Even small changes in the environment may have substantial effects on plant communities that are strongly controlled by physical factors (e.g., hydrology, snow cover), or on species that occur at the edge of their range. Sensitive communities targeted for monitoring in Southwest Alaska parklands include (1) nunataks, or high-elevation ridges that are thought to have acted as refugia for plants and animals during the Last Glacial Maximum; and (2) salt marshes, which provide critical foraging habitat for brown bears, nursery areas for fish and shellfish, and staging grounds for migrating waterfowl.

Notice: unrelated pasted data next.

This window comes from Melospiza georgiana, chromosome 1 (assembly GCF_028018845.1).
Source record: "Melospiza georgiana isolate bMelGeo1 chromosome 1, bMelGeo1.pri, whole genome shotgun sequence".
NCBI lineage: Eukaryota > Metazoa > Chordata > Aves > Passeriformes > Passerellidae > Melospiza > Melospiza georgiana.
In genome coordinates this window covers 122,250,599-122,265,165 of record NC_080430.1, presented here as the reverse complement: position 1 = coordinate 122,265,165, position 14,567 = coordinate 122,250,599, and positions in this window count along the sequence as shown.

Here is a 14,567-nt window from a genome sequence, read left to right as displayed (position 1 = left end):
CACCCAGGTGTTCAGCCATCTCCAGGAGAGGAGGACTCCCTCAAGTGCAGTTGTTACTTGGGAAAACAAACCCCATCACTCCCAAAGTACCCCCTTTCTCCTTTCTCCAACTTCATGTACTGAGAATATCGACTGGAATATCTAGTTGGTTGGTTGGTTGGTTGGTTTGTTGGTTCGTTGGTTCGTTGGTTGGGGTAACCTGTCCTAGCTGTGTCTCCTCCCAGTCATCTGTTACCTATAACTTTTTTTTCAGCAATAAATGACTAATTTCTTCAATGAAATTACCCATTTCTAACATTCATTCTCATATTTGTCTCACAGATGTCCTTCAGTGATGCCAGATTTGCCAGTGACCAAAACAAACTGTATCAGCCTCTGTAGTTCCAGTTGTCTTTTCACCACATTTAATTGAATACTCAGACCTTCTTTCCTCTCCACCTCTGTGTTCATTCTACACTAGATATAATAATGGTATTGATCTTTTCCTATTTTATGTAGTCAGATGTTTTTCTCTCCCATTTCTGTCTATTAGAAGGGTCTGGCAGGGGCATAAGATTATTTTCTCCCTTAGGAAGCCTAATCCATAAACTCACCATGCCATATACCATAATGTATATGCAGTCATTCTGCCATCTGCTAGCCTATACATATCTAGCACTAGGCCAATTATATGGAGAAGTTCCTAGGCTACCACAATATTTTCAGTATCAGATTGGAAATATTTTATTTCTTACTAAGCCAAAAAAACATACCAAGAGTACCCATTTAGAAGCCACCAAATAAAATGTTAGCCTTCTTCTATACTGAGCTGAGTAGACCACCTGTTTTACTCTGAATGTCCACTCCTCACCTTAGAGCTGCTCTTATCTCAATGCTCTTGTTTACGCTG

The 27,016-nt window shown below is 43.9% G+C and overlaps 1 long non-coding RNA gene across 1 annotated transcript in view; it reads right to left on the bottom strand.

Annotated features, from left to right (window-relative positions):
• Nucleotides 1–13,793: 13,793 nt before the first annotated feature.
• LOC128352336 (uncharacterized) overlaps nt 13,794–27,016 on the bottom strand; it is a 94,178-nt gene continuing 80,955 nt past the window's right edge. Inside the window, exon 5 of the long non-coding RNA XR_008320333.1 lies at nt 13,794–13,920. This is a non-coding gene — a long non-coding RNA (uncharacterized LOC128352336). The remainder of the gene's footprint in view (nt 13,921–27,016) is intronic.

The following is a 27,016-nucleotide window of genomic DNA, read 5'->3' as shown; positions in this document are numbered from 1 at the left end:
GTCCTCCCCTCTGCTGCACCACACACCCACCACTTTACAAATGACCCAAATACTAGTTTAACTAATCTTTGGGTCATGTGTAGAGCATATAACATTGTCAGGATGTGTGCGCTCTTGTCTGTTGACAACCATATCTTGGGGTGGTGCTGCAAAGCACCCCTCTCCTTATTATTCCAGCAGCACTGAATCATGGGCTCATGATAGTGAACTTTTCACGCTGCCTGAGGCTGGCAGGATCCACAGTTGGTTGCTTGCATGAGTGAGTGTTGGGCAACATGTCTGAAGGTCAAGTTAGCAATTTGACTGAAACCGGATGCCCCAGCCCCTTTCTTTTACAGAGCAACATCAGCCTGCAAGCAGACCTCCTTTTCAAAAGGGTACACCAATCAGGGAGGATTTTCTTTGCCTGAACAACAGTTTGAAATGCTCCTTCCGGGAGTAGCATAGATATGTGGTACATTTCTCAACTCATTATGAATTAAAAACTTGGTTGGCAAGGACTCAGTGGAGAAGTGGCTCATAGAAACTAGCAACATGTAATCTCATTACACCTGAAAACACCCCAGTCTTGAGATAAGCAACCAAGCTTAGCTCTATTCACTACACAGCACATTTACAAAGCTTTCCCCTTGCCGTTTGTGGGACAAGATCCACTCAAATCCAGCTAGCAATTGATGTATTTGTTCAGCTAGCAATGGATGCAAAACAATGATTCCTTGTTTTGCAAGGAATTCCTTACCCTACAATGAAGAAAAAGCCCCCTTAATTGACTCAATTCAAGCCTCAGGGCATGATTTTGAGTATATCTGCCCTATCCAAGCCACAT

Monitoring objectives for nunatak communities are to estimate long-term changes in species richness, abundance, and cover using the plot design outlined in the protocol for vegetation composition and structure. A separate protocol for salt marshes includes standard operating procedures for measuring topographic gradients, soil characteristics (salinity, pH), and vegetation (species richness, cover). Monitoring is focused on detecting changes in the distribution and composition of dominant species in the salt marshes.
Sensitive plant communities are monitored in Kenai Fjords National Park and Katmai and Lake Clark national parks and preserves. Check out these videos of salt marsh monitoring in Lake Clark National Park and Preserve.
Contact: Michael Hannam
Last updated: April 10, 2019